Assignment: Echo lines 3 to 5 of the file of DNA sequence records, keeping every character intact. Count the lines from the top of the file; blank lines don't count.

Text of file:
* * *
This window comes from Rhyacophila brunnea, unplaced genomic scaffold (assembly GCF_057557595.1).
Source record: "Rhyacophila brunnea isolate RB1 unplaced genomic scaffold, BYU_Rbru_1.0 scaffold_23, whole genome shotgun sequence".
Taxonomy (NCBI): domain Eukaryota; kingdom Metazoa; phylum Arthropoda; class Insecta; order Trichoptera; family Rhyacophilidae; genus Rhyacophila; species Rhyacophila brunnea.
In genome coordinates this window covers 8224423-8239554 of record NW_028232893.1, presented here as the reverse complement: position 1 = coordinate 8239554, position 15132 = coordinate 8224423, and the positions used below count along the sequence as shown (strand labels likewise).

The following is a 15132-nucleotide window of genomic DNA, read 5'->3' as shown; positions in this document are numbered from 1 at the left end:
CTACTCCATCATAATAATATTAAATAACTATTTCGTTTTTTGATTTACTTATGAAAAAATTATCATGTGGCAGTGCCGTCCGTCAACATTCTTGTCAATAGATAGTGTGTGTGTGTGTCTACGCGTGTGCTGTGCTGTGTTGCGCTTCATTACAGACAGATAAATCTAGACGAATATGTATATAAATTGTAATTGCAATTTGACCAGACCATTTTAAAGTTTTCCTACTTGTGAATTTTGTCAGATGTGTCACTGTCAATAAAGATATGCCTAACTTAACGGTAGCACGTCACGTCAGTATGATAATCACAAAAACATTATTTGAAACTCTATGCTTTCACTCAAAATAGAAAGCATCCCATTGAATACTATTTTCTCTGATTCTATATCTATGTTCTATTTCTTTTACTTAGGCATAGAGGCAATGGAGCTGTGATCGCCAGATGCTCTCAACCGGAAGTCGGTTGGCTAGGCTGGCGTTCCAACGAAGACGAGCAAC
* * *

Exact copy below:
Taxonomy (NCBI): domain Eukaryota; kingdom Metazoa; phylum Arthropoda; class Insecta; order Trichoptera; family Rhyacophilidae; genus Rhyacophila; species Rhyacophila brunnea.
In genome coordinates this window covers 8224423-8239554 of record NW_028232893.1, presented here as the reverse complement: position 1 = coordinate 8239554, position 15132 = coordinate 8224423, and the positions used below count along the sequence as shown (strand labels likewise).

The following is a 15132-nucleotide window of genomic DNA, read 5'->3' as shown; positions in this document are numbered from 1 at the left end: